On 14 April 2003, WorldCom filed its reorganization plan with the U.S. Bankruptcy Court. The court’s approval will allow WorldCom to emerge from Chapter 11 protection from creditors. WorldCom also announced that it will change its name to MCI.
In our view, MCI will almost certainly emerge from Chapter 11 by its new, more aggressive target of September 2003. Moreover, the company will remain largely intact. According to MCI, it will emerge in a strong financial position, with lots of cash on hand (US$2 billion today), low debt levels and pragmatic profit targets. Hence, MCI will feel less pressure to shed businesses. The lingering uncertainties include finishing the Chapter 11 process, and resolving lawsuits brought by shareholders and competitors.
MCI recently briefed Gartner on its strategy and business plan, which Gartner views as solid. The company will concentrate on classic network services (such as transport), with some value-added services such as MCI Advantage (formerly WorldCom Connection), its converged voice/data service. MCI’s strength lies in its IP backbone, with which it will serve large enterprises, other carriers, small and midsize businesses, and consumers. In enterprise markets, MCI will avoid competing on price and will instead offer standardized service bundles that will allow enterprises to reduce their costs without MCI necessarily reducing its profits. MCI is one of the few carriers that understands the impact of grid, or networked, computing. MCI plans to add intelligence to its network to enable IT firms to operate such computing services over it.
Some weaknesses persist. Although MCI won’t cut major operations, we believe it will cut some units – the Skytel paging unit and the Digex hosting unit are likeliest to go, along with some Latin American operations. MCI still lacks a wireless strategy, and its IP access strategy relies heavily on digital subscriber lines. Apart from Advantage, Gartner did not see many value-added services in its business plan. We expect MCI to develop more products in this area, where other carriers see new growth opportunities. But financial constraints mean MCI can’t tackle everything at once. MCI must do substantial internal work to drastically improve operational efficiency. As the legacy of the dozens of acquisitions through which the company was built, MCI says it has more than 1,000 back-office systems. It will take until 2006 to reduce that number to less than 100. Finally, MCI must bring greater price discipline to its sales efforts.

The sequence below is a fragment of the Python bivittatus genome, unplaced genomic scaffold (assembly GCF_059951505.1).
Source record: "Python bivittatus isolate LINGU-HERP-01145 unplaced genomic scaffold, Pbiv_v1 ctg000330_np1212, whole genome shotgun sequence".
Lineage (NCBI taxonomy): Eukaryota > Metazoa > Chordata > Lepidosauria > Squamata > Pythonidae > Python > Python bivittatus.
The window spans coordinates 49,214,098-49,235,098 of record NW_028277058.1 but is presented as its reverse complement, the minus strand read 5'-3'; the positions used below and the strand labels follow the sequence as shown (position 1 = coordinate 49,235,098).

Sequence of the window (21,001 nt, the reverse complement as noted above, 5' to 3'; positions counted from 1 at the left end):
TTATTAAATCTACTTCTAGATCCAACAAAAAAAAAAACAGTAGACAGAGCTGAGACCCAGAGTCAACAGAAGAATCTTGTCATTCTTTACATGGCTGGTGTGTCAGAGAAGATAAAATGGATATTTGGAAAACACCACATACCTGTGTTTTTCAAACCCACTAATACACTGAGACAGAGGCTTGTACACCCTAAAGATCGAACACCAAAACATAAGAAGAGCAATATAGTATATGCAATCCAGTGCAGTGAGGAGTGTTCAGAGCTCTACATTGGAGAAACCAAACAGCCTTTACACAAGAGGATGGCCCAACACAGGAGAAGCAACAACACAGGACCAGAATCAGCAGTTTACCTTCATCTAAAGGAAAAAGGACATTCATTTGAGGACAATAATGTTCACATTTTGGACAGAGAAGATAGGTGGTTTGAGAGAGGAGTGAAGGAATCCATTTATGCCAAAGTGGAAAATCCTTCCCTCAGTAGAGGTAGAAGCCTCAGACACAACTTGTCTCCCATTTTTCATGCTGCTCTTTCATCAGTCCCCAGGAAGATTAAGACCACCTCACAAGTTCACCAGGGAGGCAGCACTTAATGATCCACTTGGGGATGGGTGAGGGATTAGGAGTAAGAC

We believe MCI has overcome the worst of its problems. Now it must execute a multifaceted business plan. Enterprises should reconsider MCI as a transport network service provider (NSP) with some interesting add-ons such as Advantage. MCI customers should negotiate contracts now; they should not expect MCI rates to improve as it exits Chapter 11.
Analytical Source: Jay Pultz, Gartner Research
Recommended Reading and Related Research
“WorldCom’s $80 Billion Write-Off: Don’t Worry, but Watch Service Levels” – Enterprises should disregard the size of the write-down. With WorldCom in Chapter 11, these accounting measures will not affect day-to-day operations. By Jay Pultz and David Neil
“U.S. Network Service Provider Magic Quadrant: 1H03” – The turmoil in the U.S. NSP market will continue until at least 2005; enterprises can expect mergers of old and new NSPs, while other NSPs will cease operations. By Jay Pultz
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